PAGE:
Last week, I re-formatted the diagrams in Blitz Basketball to make it available through Amazon Kindle. It was the first time that I had read the book since I wrote it in 2008 (originally in 2006, with the second version completed in 2008).
After a decade, I was happy to see that much of the book has held up to the test of time. Specifically, I think many current offenses and defenses are based on the same or similar assumptions that I used when developing the offensive and defensive systems initially. The original 10 assumptions from Blitz Basketball were:
- 1v1 in open space, the offensive player has the advantage.
- Teams who make a lot of free throws win a lot of games.
- When a defense is forced to scramble, more fouls are committed and more offensive rebounds relinquished.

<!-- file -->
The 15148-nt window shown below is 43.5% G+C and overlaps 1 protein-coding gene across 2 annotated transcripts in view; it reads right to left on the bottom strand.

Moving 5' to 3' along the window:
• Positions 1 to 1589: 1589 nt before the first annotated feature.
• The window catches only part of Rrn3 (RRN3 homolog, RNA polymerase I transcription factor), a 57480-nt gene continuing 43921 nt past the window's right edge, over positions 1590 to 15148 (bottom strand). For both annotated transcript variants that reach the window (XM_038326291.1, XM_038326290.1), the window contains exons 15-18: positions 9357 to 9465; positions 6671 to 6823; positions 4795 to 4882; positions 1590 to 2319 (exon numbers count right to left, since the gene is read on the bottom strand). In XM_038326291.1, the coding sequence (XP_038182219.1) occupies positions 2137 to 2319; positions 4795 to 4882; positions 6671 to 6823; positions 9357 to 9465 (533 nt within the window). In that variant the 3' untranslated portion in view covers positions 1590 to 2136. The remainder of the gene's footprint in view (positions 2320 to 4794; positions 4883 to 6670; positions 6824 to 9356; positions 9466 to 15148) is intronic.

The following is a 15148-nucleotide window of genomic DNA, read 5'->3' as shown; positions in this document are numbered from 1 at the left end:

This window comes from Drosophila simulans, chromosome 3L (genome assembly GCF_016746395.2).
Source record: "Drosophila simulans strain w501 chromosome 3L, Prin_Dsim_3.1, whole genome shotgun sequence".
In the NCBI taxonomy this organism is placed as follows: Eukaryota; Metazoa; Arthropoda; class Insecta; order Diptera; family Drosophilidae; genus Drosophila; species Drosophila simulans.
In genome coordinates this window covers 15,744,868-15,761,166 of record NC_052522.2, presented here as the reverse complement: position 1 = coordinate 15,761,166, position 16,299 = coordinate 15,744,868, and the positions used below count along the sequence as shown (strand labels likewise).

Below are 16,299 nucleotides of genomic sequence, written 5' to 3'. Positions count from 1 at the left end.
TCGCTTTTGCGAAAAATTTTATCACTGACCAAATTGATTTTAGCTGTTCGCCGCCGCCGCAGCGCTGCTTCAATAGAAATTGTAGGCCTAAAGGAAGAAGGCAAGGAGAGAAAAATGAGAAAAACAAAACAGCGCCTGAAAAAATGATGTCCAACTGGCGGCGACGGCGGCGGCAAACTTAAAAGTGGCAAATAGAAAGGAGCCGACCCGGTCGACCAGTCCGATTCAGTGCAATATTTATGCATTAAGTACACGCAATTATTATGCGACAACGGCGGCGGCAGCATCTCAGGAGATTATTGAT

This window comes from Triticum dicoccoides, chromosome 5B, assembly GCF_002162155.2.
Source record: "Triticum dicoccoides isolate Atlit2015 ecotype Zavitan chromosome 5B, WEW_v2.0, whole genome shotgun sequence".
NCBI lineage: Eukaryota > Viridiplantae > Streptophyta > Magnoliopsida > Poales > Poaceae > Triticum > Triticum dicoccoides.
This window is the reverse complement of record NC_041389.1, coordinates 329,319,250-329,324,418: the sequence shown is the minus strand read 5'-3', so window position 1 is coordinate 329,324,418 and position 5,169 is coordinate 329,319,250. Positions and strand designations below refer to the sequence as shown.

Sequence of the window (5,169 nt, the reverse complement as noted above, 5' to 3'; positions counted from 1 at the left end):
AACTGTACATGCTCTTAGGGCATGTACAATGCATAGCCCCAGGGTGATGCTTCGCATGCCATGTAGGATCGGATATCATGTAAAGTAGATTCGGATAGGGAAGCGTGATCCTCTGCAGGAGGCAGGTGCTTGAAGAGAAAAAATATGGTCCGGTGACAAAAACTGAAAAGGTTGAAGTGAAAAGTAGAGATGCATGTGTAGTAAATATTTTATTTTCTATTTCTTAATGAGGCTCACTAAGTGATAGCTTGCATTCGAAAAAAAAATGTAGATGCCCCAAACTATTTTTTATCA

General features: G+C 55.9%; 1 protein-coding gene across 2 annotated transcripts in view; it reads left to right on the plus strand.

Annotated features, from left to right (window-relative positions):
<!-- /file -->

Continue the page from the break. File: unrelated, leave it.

- Offensive rebounds lead to fouls, points, and free throws.
- A turnover is a wasted possession.
- Catching the ball squared to the basket greatly improves a shooter’s percentage.
- Dribble penetration is toughest to defend.
- Most teams rely heavily on starters and see a big drop-off after their fourth or fifth player.
- Offensive players are ill-equipped to handle pressure for a full game.
- Forcing players to make decisions at a faster pace leads to mistakes
There are definite similarities to SABA: The Antifragile Offense, which is based on my current beliefs and teaching practices with higher level teams.
I don’t think of myself as a system coach, and I remain flexible depending on my personnel, but it is evident through the two books, written 10 years apart, that there are certainly beliefs upon which I base my systems and style of play from year to year.